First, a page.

The Magic Minnow
If I had to guess, more than a few different fly patterns have used the name, The Magic Minnow or some variation. It really is just too good to pass up! Add in a few jigs, preserved minnows, and skin care therapy that are all similarly named. The fly I am talking about is the Niklaus Bauer pattern. There is also a Jack Gartside pattern that is similarly named - and if Jack tied it, it's bound to be a fish catching machine. Who wouldn't love the name, Magic Minnow? Seems like a lot to live up to, however Niklaus' pattern lives up to the name, in my experiences.
I highlight the pattern because it is quite effective and fun to tie. Being a Swedish pattern, few anglers are likely to have come across the pattern. It is a very versatile pattern that can be altered and colored with marker pens to meet your needs. While none of the videos show it but it is pretty easy to hide a cone or bead in the fly for a little added weight.
Below, Niklaus Bauer is tying the Magic Minnow and while the language is unfamiliar, unless you speak Swedish, you can probably follow along and get the general idea.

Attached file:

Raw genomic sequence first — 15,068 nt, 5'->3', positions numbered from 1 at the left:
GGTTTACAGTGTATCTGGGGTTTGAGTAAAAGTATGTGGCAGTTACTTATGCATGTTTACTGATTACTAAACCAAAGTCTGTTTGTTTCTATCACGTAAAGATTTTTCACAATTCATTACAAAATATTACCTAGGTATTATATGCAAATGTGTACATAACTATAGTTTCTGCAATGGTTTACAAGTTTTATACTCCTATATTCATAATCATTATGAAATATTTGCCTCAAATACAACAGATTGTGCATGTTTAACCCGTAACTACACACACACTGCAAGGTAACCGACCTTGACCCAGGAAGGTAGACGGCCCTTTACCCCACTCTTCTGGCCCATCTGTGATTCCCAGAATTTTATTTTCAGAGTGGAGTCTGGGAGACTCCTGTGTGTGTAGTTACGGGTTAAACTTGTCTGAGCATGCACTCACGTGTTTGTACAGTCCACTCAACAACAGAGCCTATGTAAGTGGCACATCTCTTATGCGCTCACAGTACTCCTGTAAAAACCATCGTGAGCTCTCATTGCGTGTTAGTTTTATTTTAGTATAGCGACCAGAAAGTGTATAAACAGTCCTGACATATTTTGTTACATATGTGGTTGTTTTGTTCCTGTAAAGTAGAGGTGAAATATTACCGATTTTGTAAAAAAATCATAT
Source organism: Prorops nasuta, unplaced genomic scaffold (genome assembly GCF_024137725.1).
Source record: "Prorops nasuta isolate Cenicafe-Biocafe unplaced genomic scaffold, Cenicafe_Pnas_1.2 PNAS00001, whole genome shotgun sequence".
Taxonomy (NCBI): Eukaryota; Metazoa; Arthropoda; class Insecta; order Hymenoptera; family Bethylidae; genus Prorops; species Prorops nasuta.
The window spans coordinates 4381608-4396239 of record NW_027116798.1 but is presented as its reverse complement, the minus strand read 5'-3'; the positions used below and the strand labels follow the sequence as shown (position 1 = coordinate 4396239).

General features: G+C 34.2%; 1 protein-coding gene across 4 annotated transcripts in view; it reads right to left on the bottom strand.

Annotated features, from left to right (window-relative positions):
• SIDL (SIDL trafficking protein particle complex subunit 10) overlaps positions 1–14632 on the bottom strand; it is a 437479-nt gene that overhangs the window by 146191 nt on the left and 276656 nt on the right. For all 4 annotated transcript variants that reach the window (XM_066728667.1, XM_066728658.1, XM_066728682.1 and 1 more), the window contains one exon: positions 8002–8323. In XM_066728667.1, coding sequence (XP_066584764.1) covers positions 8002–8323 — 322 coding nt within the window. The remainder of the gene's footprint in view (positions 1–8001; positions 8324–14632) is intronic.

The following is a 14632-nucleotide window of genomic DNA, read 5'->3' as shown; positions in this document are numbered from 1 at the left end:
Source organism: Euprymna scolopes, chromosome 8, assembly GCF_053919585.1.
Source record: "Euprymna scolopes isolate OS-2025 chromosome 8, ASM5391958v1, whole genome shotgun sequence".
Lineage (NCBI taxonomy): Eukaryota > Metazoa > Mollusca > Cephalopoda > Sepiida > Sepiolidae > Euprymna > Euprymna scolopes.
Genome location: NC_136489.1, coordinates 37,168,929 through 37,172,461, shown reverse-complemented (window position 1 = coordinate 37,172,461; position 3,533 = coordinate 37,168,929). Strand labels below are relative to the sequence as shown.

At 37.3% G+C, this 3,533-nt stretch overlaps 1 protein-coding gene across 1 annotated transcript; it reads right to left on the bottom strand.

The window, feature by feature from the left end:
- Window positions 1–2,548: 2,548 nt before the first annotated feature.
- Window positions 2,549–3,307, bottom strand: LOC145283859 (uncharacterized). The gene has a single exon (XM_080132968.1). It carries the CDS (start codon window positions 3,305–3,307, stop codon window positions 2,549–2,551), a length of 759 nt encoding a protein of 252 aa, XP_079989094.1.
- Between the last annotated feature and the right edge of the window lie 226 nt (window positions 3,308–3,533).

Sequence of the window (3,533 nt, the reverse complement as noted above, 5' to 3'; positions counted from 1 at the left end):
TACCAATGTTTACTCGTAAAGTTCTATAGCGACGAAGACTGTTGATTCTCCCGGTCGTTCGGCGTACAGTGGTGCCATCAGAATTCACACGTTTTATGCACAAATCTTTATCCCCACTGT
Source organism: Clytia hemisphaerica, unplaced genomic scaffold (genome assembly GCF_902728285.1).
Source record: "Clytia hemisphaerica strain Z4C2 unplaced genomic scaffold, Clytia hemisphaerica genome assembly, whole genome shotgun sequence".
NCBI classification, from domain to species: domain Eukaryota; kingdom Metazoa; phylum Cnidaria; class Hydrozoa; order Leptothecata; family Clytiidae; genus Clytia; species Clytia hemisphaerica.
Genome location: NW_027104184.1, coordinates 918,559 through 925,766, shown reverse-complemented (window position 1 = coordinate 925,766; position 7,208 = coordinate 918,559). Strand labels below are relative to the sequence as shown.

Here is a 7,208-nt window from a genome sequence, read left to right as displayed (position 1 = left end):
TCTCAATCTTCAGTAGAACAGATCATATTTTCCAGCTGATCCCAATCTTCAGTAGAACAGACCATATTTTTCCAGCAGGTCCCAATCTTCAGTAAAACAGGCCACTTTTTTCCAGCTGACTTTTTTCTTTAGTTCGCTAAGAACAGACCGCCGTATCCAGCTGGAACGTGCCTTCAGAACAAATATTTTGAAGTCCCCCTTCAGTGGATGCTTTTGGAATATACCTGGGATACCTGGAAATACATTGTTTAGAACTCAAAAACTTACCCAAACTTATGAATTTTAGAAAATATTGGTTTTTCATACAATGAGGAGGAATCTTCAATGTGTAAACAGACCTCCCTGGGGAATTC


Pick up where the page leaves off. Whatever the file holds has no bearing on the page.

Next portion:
An English language version of the fly tied by Tie the Fly.
The Ripple Ice Fiber version is my personal favorite and a fly I've tied versions of at the Southern Wisconsin Trout Unlimited IceBreaker in Madison.
Magic Ripple Minnow (My interpretation)
Hook: Streamer of your choice (not a terribly long shank)
Thread: 140 denier thread (or something similar)
Tail: Ripple Ice Fiber
Body: Ripple Ice Fiber (Dyed on pearl colors), balled up, tied in at midpoint, and use a scissors to cut the fibers after they are tied in
Head: Ripple Ice Fiber tied as a veil, darker color on top
Eyes: 2D or 3D eyes of your choice
Daniel Bergman has an interesting way of tying in some orange fluorescent color to sides of the head which I've skipped in the interpretation above but feel free to add it. I will sometimes tone down the flash in the pattern by using hen hackle, Arctic Fox, streamer dubbing, or other materials for the head. An all black version is great for fishing high and muddy streams.
Ripple Ice Fiber comes in two different forms - a pearl or dyed on pearl form and an opaque form. In the images below, the first two are the pearlescent style and the last image of the white Ripple Ice fiber is the opaque version. For the "Swedish meatball" technique that Daniel Bergman describes in the video, you need the pearl / dyed on pearl form of Ripple Ice Fiber.
Give the Magic Minnow a try! It is a fairly simple fly, although the body's "Swedish meatball" technique will likely take a few attempts before you are comfortable with the technique. The biggest mistake you will make is thinking you need a lot more material for the body than you really need. Tie in 2 or 3 smaller "meatballs" rather than trying to cover the shank with fewer, larger "meatballs". It is a great technique and provides a ton of possibilities for the creative fly tyer. It provides bulk but without a lot of material so the materials can move in the water and provide a little translucence.